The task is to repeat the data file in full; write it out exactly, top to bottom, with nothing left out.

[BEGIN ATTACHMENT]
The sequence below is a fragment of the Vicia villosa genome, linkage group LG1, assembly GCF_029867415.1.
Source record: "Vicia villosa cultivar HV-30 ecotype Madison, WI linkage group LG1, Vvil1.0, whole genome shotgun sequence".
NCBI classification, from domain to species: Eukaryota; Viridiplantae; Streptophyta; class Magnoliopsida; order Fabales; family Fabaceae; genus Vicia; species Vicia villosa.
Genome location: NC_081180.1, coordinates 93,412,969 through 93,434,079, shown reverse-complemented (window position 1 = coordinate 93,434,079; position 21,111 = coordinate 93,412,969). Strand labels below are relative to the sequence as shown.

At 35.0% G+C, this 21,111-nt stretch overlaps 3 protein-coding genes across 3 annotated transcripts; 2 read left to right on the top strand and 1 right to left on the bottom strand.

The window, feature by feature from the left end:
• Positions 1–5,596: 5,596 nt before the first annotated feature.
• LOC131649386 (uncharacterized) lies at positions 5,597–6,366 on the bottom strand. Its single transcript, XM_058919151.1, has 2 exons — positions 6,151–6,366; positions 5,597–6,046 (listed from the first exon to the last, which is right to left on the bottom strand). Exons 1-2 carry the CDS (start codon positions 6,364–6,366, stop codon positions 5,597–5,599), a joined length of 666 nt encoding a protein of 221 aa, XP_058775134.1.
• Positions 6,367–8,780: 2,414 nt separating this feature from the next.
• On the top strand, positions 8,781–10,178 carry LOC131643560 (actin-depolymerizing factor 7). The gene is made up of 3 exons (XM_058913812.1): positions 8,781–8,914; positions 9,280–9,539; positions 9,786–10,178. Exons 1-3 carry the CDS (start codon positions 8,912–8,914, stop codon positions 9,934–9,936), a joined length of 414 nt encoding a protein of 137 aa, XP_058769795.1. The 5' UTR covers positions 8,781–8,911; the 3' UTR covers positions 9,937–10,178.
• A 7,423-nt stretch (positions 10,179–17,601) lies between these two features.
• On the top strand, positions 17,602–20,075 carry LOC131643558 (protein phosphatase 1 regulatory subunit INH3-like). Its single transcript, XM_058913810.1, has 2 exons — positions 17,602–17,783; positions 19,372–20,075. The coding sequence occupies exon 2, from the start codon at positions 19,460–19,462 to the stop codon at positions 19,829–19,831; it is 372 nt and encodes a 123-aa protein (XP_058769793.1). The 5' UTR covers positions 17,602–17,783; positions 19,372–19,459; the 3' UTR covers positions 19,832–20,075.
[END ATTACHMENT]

The sequence below is a fragment of the Vicia villosa genome, linkage group LG1, assembly GCF_029867415.1.
Source record: "Vicia villosa cultivar HV-30 ecotype Madison, WI linkage group LG1, Vvil1.0, whole genome shotgun sequence".
NCBI classification, from domain to species: Eukaryota; Viridiplantae; Streptophyta; class Magnoliopsida; order Fabales; family Fabaceae; genus Vicia; species Vicia villosa.
Genome location: NC_081180.1, coordinates 93,412,969 through 93,434,079, shown reverse-complemented (window position 1 = coordinate 93,434,079; position 21,111 = coordinate 93,412,969). Strand labels below are relative to the sequence as shown.

At 35.0% G+C, this 21,111-nt stretch overlaps 3 protein-coding genes across 3 annotated transcripts; 2 read left to right on the top strand and 1 right to left on the bottom strand.

The window, feature by feature from the left end:
• Positions 1–5,596: 5,596 nt before the first annotated feature.
• LOC131649386 (uncharacterized) lies at positions 5,597–6,366 on the bottom strand. Its single transcript, XM_058919151.1, has 2 exons — positions 6,151–6,366; positions 5,597–6,046 (listed from the first exon to the last, which is right to left on the bottom strand). Exons 1-2 carry the CDS (start codon positions 6,364–6,366, stop codon positions 5,597–5,599), a joined length of 666 nt encoding a protein of 221 aa, XP_058775134.1.
• Positions 6,367–8,780: 2,414 nt separating this feature from the next.
• On the top strand, positions 8,781–10,178 carry LOC131643560 (actin-depolymerizing factor 7). The gene is made up of 3 exons (XM_058913812.1): positions 8,781–8,914; positions 9,280–9,539; positions 9,786–10,178. Exons 1-3 carry the CDS (start codon positions 8,912–8,914, stop codon positions 9,934–9,936), a joined length of 414 nt encoding a protein of 137 aa, XP_058769795.1. The 5' UTR covers positions 8,781–8,911; the 3' UTR covers positions 9,937–10,178.
• A 7,423-nt stretch (positions 10,179–17,601) lies between these two features.
• On the top strand, positions 17,602–20,075 carry LOC131643558 (protein phosphatase 1 regulatory subunit INH3-like). Its single transcript, XM_058913810.1, has 2 exons — positions 17,602–17,783; positions 19,372–20,075. The coding sequence occupies exon 2, from the start codon at positions 19,460–19,462 to the stop codon at positions 19,829–19,831; it is 372 nt and encodes a 123-aa protein (XP_058769793.1). The 5' UTR covers positions 17,602–17,783; positions 19,372–19,459; the 3' UTR covers positions 19,832–20,075.